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Food Funct. 2015 Jan;6(1):193-203. doi: 10.1039/c4fo00610k. Epub 2014 Oct 16.

Isolation and chemical identification of lipid derivatives from avocado (Persea americana) pulp with antiplatelet and antithrombotic activities.

Author information

1
Cátedra de Cardiología y Medicina Vascular, Escuela de Medicina, Tecnológico de Monterrey, Monterrey, Mexico. gdejesus@itesm.mx.

Abstract

Platelets play a pivotal role in physiological hemostasis. However, in coronary arteries damaged by atherosclerosis, enhanced platelet aggregation, with subsequent thrombus formation, is a precipitating factor in acute ischemic events. Avocado pulp (Persea americana) is a good source of bioactive compounds, and its inclusion in the diet as a source of fatty acid has been related to reduced platelet aggregability. Nevertheless, constituents of avocado pulp with antiplatelet activity remain unknown. The present study aims to characterize the chemical nature of avocado constituents with inhibitory effects on platelet aggregation. Centrifugal partition chromatography (CPC) was used as a fractionation and purification tool, guided by an in vitro adenosine diphosphate (ADP), arachidonic acid or collagen-platelet aggregation assay. Antiplatelet activity was initially linked to seven acetogenins that were further purified, and their dose-dependent effects in the presence of various agonists were contrasted. This process led to the identification of Persenone-C (3) as the most potent antiplatelet acetogenin (IC₅₀=3.4 mM) among the evaluated compounds. In vivo evaluations with Persenone A (4) demonstrated potential protective effects against arterial thrombosis (25 mg kg⁻¹ of body weight), as coagulation times increased (2-fold with respect to the vehicle) and thrombus formation was attenuated (71% versus vehicle). From these results, avocado may be referred to as a functional food containing acetogenin compounds that inhibit platelet aggregation with a potential preventive effect on thrombus formation, such as those that occur in ischaemic diseases.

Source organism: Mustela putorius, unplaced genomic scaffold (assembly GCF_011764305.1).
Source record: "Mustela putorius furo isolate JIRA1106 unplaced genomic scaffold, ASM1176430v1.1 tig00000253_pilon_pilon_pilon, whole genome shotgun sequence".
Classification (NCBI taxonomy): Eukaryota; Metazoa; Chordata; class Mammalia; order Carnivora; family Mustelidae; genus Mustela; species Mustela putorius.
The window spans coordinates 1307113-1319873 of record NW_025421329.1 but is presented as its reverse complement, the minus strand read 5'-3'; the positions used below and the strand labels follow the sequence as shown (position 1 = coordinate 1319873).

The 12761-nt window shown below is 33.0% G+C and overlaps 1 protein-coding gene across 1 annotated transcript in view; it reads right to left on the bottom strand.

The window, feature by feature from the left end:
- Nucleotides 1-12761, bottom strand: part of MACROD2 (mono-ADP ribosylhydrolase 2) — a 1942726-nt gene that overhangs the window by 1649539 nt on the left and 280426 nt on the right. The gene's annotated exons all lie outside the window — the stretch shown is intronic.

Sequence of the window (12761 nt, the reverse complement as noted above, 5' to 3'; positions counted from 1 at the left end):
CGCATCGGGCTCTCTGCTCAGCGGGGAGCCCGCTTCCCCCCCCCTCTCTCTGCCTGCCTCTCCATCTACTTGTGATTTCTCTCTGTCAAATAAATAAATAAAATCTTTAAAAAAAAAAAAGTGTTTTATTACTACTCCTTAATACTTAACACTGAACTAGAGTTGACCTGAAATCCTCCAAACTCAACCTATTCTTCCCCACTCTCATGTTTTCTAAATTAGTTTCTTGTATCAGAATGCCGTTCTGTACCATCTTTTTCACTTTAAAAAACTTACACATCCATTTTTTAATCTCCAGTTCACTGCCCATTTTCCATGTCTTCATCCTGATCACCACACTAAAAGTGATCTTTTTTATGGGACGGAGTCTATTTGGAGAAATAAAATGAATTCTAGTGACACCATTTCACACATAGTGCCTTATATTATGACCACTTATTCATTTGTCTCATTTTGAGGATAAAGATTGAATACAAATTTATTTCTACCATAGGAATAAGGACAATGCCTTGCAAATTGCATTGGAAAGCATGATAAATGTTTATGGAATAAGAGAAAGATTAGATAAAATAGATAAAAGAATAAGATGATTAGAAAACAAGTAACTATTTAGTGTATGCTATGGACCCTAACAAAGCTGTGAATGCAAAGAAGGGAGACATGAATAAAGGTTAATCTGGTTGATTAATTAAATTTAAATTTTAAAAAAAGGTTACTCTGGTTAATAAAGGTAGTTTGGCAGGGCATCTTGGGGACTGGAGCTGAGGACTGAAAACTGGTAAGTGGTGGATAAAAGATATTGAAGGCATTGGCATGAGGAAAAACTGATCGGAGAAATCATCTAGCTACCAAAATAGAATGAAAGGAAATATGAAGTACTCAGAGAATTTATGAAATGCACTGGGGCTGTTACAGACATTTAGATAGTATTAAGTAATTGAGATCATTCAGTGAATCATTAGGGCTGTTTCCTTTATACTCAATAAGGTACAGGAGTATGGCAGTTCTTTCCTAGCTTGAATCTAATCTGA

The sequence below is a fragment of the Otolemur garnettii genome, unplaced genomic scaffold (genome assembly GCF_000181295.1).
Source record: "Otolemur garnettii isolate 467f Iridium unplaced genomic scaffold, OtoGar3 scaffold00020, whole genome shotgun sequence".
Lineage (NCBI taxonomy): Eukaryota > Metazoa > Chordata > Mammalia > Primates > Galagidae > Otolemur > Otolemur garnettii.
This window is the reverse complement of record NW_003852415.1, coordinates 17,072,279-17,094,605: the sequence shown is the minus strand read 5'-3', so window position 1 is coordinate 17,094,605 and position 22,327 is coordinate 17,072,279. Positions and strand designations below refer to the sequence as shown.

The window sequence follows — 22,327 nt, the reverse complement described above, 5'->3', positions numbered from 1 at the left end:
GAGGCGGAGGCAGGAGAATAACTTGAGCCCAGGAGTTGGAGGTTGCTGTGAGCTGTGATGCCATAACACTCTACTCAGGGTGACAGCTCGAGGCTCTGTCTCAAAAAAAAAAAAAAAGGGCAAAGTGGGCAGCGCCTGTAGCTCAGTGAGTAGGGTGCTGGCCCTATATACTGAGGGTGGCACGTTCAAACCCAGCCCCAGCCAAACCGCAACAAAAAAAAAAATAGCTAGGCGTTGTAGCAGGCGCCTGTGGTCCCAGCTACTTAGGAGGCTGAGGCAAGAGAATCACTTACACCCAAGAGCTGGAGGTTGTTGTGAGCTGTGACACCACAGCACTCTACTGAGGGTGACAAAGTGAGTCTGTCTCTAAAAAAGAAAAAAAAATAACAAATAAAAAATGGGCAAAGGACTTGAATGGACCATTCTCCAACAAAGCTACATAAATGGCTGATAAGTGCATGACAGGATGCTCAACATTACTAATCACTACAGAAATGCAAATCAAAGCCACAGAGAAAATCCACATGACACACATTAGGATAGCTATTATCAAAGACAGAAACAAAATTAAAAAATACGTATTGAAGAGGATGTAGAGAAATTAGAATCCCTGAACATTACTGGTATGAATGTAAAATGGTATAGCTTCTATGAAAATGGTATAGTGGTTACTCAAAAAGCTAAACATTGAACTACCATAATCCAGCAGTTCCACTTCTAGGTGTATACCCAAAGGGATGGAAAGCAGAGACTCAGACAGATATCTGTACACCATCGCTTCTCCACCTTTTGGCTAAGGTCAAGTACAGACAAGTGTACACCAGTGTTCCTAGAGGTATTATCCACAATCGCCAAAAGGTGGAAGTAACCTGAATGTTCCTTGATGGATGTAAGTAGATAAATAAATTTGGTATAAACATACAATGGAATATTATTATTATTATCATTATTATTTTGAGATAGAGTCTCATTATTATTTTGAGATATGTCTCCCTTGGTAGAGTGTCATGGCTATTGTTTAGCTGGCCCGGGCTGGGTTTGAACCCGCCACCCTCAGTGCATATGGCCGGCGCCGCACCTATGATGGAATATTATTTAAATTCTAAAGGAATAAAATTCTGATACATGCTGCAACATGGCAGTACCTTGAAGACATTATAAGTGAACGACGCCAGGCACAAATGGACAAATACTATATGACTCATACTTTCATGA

PMID:
25319210
DOI:
10.1039/c4fo00610k
[Indexed for MEDLINE]

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